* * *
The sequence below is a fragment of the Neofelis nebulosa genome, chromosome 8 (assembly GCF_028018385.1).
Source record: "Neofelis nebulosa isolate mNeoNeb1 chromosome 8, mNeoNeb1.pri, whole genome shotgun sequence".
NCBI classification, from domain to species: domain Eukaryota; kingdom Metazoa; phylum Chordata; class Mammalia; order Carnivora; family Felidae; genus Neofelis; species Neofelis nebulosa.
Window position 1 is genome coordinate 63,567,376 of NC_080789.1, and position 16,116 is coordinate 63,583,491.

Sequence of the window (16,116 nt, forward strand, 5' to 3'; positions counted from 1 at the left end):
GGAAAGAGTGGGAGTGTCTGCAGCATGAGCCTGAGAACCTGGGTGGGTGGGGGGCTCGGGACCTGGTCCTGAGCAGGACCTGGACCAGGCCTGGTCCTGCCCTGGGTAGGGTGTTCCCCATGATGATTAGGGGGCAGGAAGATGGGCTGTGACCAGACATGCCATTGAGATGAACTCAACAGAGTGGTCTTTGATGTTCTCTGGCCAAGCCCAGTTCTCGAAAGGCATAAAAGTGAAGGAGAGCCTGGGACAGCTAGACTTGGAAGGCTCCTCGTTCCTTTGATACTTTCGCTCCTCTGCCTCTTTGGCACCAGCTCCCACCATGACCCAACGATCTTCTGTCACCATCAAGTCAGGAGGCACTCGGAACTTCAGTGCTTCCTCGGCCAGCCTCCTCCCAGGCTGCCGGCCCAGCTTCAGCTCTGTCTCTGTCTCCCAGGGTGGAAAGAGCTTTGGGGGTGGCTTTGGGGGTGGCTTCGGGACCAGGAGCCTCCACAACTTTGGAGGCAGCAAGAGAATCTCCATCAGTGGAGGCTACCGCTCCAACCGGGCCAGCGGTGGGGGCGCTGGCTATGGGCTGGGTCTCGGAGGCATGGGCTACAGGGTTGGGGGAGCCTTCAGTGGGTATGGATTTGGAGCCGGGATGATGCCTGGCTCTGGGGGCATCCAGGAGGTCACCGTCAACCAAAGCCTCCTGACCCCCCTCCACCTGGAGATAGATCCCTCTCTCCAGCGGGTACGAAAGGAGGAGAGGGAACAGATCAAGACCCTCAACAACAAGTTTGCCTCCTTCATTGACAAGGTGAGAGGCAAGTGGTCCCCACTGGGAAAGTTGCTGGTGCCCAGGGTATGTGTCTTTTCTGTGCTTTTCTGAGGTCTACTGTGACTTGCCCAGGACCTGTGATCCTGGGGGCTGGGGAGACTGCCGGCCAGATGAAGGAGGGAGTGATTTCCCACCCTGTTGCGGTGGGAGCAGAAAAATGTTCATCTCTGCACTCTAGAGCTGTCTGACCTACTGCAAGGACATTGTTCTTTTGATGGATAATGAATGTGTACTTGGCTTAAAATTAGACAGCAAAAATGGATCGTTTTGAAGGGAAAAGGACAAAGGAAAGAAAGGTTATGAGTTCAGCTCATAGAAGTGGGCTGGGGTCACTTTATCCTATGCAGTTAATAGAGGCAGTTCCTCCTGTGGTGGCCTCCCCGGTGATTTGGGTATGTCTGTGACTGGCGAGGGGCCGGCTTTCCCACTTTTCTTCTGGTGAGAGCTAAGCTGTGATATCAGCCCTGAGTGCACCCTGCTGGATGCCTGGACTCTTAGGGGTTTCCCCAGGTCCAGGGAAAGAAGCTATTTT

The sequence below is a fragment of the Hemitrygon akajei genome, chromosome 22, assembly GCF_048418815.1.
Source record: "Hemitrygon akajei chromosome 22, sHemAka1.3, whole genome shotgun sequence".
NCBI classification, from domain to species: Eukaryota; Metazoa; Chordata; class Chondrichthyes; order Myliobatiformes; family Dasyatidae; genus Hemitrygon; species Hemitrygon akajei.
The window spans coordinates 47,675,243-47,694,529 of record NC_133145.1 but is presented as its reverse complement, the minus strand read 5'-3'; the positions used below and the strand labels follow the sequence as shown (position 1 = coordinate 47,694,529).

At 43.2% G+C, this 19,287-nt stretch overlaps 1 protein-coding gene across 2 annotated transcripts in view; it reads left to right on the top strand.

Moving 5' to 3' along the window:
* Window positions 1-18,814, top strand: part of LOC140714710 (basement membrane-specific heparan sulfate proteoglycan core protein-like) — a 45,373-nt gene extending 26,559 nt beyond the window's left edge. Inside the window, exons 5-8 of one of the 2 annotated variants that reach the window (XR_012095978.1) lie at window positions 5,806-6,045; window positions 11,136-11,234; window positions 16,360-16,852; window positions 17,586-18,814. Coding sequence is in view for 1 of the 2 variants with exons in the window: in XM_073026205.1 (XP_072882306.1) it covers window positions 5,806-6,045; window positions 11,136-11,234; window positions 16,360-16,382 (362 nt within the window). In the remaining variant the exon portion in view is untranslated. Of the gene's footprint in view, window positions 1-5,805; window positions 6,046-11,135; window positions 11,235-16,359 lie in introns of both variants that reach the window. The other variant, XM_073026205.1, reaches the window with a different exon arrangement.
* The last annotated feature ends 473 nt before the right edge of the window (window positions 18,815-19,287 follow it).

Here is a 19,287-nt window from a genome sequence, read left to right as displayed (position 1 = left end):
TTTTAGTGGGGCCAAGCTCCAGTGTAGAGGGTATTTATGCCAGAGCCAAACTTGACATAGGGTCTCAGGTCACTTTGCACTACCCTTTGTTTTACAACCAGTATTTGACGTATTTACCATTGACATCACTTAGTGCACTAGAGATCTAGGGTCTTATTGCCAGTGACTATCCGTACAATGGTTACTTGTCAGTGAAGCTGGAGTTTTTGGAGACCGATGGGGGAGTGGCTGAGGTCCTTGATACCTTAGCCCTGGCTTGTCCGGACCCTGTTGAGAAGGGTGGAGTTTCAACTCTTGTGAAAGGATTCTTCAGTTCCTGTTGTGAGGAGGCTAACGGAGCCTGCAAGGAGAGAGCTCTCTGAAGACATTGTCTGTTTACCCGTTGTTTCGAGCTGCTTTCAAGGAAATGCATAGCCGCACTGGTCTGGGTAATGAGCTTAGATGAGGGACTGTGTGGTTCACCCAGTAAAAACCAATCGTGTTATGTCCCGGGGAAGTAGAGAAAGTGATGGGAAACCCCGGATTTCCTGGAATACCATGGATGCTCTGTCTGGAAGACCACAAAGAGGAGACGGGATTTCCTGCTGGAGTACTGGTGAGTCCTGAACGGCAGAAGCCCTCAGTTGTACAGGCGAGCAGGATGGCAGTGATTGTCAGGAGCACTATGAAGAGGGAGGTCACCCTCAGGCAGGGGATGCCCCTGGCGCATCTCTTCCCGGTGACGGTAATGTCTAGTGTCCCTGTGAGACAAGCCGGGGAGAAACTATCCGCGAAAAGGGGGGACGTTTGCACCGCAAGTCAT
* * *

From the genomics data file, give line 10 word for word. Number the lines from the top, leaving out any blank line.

The window spans coordinates 47,675,243-47,694,529 of record NC_133145.1 but is presented as its reverse complement, the minus strand read 5'-3'; the positions used below and the strand labels follow the sequence as shown (position 1 = coordinate 47,694,529).